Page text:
I think that the military training that I got had a major impact on my life, Holstein says. When I went to work at Mutual Building and Loan, my boss was a vet from WWII in the South Pacific, and they wanted former military officers, because they had discipline.
Gary Cataldo 70 came to NMSU after serving in the enlisted ranks of the U.S. Army for three years. With aspirations of teaching high school history, he enrolled in the ROTC program for an easy grade, but instead gained a two-year scholarship, a regular army commission and a 21-year career.
I got the A, but it wasnt easy, Cataldo says. Also, books and tuition, plus the monthly stipend for enrolling in the advanced course, sounded very good, especially to someone on the GI Bill, making $10 on Saturdays working at the local feed mill.
Upon graduation, Cataldo, also a member of the Counter Guerillas, was commissioned into the U.S. Army where he later served in positions from platoon leader to the Department of the Army staff. The career military man traveled the world before retiring as a lieutenant colonel.
In 1991, Cataldo entered civilian life when he took his leadership and management experience and expertise in training and consulting to a variety of activities. These included safety training for the U.S. Coast Guard, supplier assessment at Mitsubishi automotive and manufacturing process improvement for a John Deere subsidiary.
It was consistent with what the Army provided me, a variety of job experiences in different places, Cataldo says.
Cataldo, who received his bachelors in economics, currently works as an adjunct professor at Park University in Austin, Texas, where he teaches human resources management and economics courses. He continues to work with his supplier assessment software program, and has turned his picture framing hobby into a part-time business.
Army ROTC gave me a rewarding career, an opportunity to make a difference, and a life-long commitment to service, Cataldo says. Everyone should be so lucky.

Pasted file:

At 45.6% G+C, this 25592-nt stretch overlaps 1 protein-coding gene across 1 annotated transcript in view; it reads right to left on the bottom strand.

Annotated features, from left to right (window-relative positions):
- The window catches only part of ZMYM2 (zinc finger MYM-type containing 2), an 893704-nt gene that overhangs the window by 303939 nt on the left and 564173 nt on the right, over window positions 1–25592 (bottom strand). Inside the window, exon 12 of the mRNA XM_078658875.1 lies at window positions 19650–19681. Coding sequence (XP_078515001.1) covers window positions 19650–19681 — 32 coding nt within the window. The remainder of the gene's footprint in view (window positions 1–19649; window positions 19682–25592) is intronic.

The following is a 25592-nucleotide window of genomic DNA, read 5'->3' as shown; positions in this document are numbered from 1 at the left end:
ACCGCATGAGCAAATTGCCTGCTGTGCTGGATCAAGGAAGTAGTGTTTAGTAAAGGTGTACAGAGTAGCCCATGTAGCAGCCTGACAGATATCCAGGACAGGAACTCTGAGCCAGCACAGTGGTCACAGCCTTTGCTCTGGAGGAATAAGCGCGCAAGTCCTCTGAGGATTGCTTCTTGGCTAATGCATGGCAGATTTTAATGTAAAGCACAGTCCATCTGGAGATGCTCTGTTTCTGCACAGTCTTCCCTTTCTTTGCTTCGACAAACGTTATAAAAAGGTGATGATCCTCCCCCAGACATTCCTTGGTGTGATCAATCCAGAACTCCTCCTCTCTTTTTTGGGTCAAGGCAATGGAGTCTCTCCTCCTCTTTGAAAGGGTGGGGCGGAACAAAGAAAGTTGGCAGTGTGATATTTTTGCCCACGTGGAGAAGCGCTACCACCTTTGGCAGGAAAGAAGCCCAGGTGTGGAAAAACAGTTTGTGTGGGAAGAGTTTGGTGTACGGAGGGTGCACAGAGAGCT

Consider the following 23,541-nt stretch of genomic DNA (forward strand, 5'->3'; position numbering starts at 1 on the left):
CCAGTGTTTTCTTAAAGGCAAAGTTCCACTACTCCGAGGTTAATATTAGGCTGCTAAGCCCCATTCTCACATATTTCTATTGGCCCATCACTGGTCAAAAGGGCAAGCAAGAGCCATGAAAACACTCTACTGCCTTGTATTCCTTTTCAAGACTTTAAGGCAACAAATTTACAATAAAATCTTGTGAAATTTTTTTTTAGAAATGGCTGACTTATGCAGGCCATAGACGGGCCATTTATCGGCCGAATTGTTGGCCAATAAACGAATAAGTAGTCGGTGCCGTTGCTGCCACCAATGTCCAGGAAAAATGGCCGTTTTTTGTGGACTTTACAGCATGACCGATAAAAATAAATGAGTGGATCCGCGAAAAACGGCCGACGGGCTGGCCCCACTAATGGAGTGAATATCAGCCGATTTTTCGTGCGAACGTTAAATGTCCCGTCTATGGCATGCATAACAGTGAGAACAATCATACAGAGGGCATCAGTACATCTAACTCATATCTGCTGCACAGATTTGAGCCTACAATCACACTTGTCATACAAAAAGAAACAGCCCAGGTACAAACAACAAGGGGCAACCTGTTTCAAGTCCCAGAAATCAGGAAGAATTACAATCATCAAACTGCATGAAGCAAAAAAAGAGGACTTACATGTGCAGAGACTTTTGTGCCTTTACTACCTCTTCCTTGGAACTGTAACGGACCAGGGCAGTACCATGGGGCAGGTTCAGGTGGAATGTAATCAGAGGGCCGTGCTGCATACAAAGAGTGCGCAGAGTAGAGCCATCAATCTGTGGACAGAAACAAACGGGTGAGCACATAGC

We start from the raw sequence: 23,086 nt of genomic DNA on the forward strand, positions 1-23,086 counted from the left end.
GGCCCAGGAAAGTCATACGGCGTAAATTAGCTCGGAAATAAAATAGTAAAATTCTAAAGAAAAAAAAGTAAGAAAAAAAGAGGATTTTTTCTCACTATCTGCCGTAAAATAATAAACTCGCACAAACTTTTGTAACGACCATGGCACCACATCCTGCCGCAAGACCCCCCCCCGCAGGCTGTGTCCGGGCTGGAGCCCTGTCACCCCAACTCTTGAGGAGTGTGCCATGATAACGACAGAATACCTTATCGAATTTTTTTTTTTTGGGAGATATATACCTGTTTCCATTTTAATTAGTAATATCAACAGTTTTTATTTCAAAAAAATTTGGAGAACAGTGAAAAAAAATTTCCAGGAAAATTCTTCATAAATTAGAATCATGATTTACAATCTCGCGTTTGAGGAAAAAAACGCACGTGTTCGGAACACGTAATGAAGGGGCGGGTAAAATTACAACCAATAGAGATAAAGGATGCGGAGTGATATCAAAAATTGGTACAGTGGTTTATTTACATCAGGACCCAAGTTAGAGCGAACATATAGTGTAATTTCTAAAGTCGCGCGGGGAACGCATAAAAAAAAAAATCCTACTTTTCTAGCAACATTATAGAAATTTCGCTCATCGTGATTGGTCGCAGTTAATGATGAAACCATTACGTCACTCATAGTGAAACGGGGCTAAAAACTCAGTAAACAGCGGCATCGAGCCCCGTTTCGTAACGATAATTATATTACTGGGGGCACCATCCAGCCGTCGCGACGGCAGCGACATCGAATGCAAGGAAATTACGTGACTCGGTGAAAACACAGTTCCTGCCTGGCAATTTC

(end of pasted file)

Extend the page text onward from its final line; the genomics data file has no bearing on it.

His continuing commitment to service is reflected in his membership in the Austin Oak Hill Chapter of Rotary International, where he was past president and is the current project chairperson.
In 2000, Cataldo founded NMSUs Army ROTC Alumni Chapter to support todays Corp of Cadets and currently serves as president. (See more about the chapter in the Alumni Update on pages 24-27.)
Evans Garcia was proud to be a New Mexican and equally proud of his brief Aggie career at New Mexico College of Agriculture and Mechanic Arts in the mid-1930s. Economic challenges later prompted him to volunteer for the Army. His unit was sent to the Philippines a few months before the start of World War II.
Captured by the Japanese, he endured the Bataan Death March and three years in a prison camp.
Garcia stayed active in the Santa Fe Bataan Veterans Association. He regularly attended the White Sands Bataan marathon sponsored by the NMSU ROTC. In 2007, his family surprised him by establishing a scholarship for an ROTC student at NMSU in his name. When Garcia passed away at the age of 96, his daughter Margaret established a permanent endowment to support an ROTC cadet attending the summer leadership training program.
Command Sgt. Maj. Michael W. Jefferson didnt have a personal connection with New Mexico State University. His distinguished 26-year Army career brought him to El Paso, Texas, and he remained after retirement working with the El Paso Intelligence Center.
When he learned he had pancreatic cancer in 2009, he and his wife Shirley wanted to create something that would have a permanent impact on the future. His Aggie daughter and son-in-law suggested a scholarship fund for Army ROTC students. The family created a website and within a year they met their initial funding goal. Friends and family members continue to build this fund, which is currently awarding nearly $800 a year to an ROTC cadet.